For centuries a pilgrimage to the Holy Sepulchre had been regarded as a singularly efficacious form of penance and during the eleventh century, such pilgrimages had been undertaken collectively: penitents tended to travel no longer singly or in small groups but in bands organised hierarchically under a leader. Sometimes, most notably in 1033 and 1064, mass pilgrimages had taken place, involving many thousands of people. In 1033 at least, the first to go had been the poor and amongst them had been some who went with the intention of staying in Jerusalem for the rest of their lives. In the Crusade, as well, many of the poor had no intention of ever returning to their homes: they meant to take Jerusalem from the infidel and, by settling in it, turn it into a Christian city. Everyone who took part in the Crusade wore a cross sewn onto their outer garment, the first badge worn by an army in post-Classical times and the first step towards modern military uniforms; but whereas for the Knights this cross was a symbol of Christian victory in a military expedition of limited duration, the poor thought rather of the commandment, Take up the Cross and Follow me! For them, the Crusade was a collective imitato Christi, a mass sacrifice which was to be rewarded by a mass apotheosis at Jerusalem.

The Jerusalem which obsessed their imagination was no mere earthly city but rather the symbol of religious hope. It had ever been so since the messianic hope of the Hebrews had first begun to take shape in the eighth century BC and as the prophet Isaiah had bidden them:

Rejoice ye with Jerusalem, and be glad with her… That ye may suck and be satisfied with the breasts of her consolations; that ye may milk out, and be delighted with the abundance of her glory… Behold, I will extend peace to her like a river… then shall ye suck, ye shall be borne upon her sides, and be dangled upon her knees. As one whom his mother comforteth, so will I comfort you and ye shall be comforted in Jerusalem.

In the prophecies of the post-exilic period and in the apocalypses the messianic kingdom is imagined as centred on a future Jerusalem which has been rebuilt in great magnificence. These ancient Jewish mythologies all went to reinforce the great emotional significance which Jerusalem possessed for medieval Christians. When, a generation after the event, a monk composed the appeal which he imagined Urban to have made at Clermont, he made the Pope speak of the Holy City not simply as the place made forever illustrious by the Advent, Passion and Ascension of Christ, but also as the navel of the world, the land fruitful above all others, like another paradise of delights… the royal city placed in the centre of the world, now held captive, demanding help, yearning for liberation. Even for theologians, Jerusalem was a ‘figure’ of the heavenly city like unto a stone most precious, which, according to the Book of Revelation, was to replace it at the end of time. In the midst of simple folk, however, the idea of the earthly Jerusalem became confused with and transfused by that of the Heavenly Jerusalem, so that the Palestinian city seemed a miraculous realm, abounding both in spiritual and material blessings. When the masses of the poor set off on their long pilgrimage, the children cried out at every town and castle: Is that Jerusalem?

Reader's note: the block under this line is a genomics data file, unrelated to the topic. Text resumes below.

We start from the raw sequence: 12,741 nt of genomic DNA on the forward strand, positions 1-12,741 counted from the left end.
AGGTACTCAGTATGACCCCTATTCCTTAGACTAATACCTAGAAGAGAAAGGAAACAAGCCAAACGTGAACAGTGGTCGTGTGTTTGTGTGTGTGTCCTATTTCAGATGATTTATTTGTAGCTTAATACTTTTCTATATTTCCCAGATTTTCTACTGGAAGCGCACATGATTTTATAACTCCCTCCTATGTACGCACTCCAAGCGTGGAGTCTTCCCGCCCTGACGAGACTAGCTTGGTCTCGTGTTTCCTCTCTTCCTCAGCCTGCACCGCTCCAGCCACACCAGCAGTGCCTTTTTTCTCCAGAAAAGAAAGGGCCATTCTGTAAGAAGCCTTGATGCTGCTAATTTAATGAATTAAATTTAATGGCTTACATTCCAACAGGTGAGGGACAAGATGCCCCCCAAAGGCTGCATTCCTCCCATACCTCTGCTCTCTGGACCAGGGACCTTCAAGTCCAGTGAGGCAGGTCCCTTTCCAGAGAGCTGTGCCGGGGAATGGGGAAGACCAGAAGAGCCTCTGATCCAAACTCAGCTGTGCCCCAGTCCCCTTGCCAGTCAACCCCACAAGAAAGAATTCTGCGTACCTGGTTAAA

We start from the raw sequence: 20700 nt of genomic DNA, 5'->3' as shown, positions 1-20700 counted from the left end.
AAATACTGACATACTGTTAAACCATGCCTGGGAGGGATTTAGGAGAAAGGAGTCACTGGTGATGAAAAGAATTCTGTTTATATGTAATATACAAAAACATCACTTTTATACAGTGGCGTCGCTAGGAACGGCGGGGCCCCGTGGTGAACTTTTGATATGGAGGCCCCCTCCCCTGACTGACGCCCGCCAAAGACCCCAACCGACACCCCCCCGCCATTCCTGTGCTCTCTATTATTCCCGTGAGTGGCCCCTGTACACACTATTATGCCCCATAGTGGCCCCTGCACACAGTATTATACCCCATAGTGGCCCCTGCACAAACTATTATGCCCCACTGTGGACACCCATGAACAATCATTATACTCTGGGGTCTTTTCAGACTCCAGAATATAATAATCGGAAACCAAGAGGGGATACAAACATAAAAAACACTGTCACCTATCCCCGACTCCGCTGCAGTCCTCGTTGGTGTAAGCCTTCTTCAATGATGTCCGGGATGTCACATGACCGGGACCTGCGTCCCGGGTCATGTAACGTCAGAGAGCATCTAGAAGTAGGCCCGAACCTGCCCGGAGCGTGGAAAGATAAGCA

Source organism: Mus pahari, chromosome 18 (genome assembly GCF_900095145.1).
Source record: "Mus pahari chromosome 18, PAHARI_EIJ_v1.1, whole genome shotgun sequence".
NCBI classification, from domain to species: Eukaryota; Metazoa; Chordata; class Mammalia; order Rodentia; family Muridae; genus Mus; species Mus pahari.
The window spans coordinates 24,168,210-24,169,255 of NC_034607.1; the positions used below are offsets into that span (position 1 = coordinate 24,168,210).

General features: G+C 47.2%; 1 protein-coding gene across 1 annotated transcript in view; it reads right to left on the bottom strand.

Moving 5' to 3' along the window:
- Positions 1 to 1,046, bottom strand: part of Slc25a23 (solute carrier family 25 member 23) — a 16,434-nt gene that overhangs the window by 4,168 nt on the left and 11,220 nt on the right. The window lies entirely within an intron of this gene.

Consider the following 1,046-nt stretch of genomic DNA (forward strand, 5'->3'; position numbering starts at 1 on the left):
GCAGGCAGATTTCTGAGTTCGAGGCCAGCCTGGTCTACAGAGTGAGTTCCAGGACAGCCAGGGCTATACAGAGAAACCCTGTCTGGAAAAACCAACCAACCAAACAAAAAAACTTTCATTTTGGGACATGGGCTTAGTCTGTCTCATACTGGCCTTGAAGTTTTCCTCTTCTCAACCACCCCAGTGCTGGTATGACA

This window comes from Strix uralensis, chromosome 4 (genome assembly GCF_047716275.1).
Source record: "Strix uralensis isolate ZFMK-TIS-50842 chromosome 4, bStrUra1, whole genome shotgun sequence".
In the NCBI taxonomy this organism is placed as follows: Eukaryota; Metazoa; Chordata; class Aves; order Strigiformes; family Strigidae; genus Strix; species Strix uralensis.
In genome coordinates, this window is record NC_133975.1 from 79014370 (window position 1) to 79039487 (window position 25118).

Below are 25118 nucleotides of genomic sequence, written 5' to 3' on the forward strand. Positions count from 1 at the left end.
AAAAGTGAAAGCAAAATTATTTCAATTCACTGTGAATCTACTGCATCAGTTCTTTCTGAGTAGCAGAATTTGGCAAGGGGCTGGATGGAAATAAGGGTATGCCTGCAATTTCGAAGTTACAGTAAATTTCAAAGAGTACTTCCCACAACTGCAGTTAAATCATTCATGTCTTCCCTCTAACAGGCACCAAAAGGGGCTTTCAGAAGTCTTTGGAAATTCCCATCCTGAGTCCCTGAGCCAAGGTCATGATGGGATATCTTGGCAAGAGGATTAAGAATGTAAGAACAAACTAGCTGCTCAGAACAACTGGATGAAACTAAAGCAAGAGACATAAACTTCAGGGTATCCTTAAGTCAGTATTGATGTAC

A ‘Vagabond’ Army:

A large part, if not the larger part, of the People’s Crusade, perished on its journey across Europe; but enough survived to survive in Syria and Palestine a corps of vagabonds, which is what the curious word ‘Tafur’ seems to have meant. Barefoot, shaggy, clad in ragged sackcloth, covered with sores and filth, living on roots and grass and also at times the roasted corpses of their enemies, the Tafurs were so ferocious a band that any country they passed through was utterly devastated. They wielded clubs weighted with lead, pointed sticks, knives, hatchets, shovels, hoes and catapults. When they rushed into battle they gnashed their teeth as though they wanted to eat their enemies alive as well as dead. Though the Muslims faced the crusading barons fearlessly, were terrified of the Tafurs, whom they called no Franks, but living devils. The Christian chroniclers themselves, clerics or knights whose main interest was in the acts of the princes, while admitting the effectiveness of the Tafurs in battle clearly regarded them with misgiving and embarrassment. Yet one vernacular epic written from the standpoint of the poor portrays the Tafurs as a Holy People and ‘worth far more than the knights’.